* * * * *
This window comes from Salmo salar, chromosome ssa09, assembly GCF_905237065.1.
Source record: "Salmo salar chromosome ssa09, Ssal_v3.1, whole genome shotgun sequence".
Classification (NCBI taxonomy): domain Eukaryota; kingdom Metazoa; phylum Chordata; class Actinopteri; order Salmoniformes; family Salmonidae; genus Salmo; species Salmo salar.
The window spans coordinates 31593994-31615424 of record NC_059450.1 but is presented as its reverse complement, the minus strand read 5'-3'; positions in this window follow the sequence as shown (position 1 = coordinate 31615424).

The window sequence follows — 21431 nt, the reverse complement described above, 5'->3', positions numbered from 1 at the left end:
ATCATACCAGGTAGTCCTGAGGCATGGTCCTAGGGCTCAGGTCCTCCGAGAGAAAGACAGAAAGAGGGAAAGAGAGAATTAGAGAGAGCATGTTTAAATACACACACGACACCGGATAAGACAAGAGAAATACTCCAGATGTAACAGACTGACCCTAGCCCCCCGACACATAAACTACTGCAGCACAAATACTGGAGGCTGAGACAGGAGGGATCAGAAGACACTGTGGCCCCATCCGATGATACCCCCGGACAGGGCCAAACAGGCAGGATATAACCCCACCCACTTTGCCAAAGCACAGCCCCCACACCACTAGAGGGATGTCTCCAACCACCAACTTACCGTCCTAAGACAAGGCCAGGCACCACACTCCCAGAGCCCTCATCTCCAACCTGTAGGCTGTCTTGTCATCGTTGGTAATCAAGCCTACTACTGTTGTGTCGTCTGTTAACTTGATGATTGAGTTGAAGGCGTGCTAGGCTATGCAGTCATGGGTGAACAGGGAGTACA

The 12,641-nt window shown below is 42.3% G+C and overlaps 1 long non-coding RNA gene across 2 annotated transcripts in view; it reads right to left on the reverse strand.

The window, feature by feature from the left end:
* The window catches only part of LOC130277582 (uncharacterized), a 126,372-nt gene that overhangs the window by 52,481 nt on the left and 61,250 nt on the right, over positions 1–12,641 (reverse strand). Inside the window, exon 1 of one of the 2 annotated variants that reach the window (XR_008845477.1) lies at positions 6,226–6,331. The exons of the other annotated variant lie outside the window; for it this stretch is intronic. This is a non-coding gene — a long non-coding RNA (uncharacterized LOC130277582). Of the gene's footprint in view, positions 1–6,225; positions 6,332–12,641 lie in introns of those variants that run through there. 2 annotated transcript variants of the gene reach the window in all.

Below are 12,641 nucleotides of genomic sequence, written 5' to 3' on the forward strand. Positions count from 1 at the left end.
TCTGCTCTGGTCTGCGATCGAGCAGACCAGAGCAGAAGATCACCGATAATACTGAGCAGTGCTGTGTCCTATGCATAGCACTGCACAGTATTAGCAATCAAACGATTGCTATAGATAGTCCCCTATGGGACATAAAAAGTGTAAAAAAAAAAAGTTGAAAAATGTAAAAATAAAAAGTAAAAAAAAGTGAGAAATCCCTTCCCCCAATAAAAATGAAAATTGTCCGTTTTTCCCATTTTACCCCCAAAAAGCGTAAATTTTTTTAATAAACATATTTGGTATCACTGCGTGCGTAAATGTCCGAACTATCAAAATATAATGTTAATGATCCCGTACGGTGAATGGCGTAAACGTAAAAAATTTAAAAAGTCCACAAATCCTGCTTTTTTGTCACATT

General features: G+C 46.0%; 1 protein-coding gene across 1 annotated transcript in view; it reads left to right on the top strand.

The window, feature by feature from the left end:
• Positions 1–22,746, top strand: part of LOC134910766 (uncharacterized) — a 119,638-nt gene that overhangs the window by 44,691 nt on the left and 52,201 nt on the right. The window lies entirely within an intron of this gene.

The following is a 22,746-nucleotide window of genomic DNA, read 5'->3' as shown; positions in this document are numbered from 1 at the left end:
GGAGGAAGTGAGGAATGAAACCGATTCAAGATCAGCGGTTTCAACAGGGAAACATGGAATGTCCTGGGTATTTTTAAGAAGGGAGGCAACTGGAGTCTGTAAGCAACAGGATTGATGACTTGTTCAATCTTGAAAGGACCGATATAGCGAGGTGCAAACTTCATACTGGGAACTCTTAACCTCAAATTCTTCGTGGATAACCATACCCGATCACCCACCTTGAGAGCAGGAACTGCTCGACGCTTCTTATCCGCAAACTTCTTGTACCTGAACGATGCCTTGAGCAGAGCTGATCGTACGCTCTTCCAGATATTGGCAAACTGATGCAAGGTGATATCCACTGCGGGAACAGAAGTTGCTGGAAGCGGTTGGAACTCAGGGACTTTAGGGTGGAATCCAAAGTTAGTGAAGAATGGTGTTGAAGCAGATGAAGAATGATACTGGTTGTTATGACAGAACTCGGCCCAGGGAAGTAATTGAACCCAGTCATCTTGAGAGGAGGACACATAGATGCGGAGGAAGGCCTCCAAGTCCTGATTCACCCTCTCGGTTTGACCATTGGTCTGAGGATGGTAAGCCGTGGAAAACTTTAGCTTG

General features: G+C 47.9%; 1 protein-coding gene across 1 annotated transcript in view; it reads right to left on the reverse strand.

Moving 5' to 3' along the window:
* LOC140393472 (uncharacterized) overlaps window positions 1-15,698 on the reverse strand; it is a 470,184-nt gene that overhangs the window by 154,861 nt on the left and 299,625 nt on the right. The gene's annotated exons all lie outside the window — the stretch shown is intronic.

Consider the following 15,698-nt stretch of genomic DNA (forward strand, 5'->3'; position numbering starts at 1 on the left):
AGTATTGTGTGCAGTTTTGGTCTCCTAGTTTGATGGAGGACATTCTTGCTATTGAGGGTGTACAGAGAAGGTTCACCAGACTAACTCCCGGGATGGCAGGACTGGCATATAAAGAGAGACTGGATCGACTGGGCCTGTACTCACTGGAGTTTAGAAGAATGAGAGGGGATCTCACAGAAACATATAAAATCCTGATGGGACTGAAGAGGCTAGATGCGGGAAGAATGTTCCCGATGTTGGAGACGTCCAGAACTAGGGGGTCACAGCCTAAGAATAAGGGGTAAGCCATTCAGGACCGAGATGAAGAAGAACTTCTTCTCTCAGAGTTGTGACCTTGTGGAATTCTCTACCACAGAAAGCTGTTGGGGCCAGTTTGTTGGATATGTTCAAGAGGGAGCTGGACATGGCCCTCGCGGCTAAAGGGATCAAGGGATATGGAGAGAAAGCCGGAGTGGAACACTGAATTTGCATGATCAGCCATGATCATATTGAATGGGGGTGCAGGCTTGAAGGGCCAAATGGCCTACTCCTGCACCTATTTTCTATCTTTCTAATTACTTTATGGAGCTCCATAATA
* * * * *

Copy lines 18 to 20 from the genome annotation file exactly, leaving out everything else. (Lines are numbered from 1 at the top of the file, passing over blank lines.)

Moving 5' to 3' along the window:
* LOC140393472 (uncharacterized) overlaps window positions 1-15,698 on the reverse strand; it is a 470,184-nt gene that overhangs the window by 154,861 nt on the left and 299,625 nt on the right. The gene's annotated exons all lie outside the window — the stretch shown is intronic.

Consider the following 15,698-nt stretch of genomic DNA (forward strand, 5'->3'; position numbering starts at 1 on the left):